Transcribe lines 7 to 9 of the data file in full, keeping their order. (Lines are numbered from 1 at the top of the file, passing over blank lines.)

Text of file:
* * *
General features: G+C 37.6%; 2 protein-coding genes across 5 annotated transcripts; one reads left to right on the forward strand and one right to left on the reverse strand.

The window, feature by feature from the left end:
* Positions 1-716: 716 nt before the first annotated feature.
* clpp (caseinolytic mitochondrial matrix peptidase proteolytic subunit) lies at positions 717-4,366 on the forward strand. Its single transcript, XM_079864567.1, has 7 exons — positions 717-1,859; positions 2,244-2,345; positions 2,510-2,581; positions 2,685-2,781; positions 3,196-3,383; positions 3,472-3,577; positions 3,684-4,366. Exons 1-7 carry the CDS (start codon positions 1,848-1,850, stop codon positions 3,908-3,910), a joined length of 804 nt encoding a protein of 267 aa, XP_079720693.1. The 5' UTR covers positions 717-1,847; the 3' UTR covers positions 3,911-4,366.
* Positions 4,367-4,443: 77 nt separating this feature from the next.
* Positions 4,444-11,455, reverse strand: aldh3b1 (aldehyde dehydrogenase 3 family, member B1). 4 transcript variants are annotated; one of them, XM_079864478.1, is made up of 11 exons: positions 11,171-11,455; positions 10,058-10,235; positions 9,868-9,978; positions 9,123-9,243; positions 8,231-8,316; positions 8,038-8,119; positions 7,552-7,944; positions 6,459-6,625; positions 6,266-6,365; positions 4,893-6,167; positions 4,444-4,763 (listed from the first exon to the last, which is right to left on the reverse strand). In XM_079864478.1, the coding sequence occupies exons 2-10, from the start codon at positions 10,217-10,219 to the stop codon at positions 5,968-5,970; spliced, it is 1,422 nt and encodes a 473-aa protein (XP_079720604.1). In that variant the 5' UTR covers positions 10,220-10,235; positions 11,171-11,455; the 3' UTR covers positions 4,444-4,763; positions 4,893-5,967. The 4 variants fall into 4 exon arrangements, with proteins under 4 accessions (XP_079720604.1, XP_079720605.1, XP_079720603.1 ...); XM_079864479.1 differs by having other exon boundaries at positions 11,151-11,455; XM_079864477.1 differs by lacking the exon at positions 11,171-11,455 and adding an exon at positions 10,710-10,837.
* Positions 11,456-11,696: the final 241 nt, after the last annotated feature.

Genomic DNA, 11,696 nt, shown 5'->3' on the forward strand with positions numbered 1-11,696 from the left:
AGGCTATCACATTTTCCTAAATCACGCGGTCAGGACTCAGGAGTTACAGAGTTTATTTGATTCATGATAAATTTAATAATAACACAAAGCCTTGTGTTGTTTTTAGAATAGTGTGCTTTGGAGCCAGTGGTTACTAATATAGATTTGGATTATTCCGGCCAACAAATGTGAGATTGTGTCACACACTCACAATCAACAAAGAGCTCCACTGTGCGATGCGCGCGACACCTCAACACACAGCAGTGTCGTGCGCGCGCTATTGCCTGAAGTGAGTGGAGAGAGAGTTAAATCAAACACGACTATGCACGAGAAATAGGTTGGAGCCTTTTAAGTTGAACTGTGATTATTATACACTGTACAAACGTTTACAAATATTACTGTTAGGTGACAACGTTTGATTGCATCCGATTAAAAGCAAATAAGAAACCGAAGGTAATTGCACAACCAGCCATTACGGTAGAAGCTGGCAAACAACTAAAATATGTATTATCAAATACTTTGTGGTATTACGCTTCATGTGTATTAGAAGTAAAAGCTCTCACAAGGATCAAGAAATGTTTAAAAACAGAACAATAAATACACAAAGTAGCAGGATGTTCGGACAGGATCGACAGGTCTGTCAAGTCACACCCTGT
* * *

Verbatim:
* Positions 11,456-11,696: the final 241 nt, after the last annotated feature.

Genomic DNA, 11,696 nt, shown 5'->3' on the forward strand with positions numbered 1-11,696 from the left:
AGGCTATCACATTTTCCTAAATCACGCGGTCAGGACTCAGGAGTTACAGAGTTTATTTGATTCATGATAAATTTAATAATAACACAAAGCCTTGTGTTGTTTTTAGAATAGTGTGCTTTGGAGCCAGTGGTTACTAATATAGATTTGGATTATTCCGGCCAACAAATGTGAGATTGTGTCACACACTCACAATCAACAAAGAGCTCCACTGTGCGATGCGCGCGACACCTCAACACACAGCAGTGTCGTGCGCGCGCTATTGCCTGAAGTGAGTGGAGAGAGAGTTAAATCAAACACGACTATGCACGAGAAATAGGTTGGAGCCTTTTAAGTTGAACTGTGATTATTATACACTGTACAAACGTTTACAAATATTACTGTTAGGTGACAACGTTTGATTGCATCCGATTAAAAGCAAATAAGAAACCGAAGGTAATTGCACAACCAGCCATTACGGTAGAAGCTGGCAAACAACTAAAATATGTATTATCAAATACTTTGTGGTATTACGCTTCATGTGTATTAGAAGTAAAAGCTCTCACAAGGATCAAGAAATGTTTAAAAACAGAACAATAAATACACAAAGTAGCAGGATGTTCGGACAGGATCGACAGGTCTGTCAAGTCACACCCTGT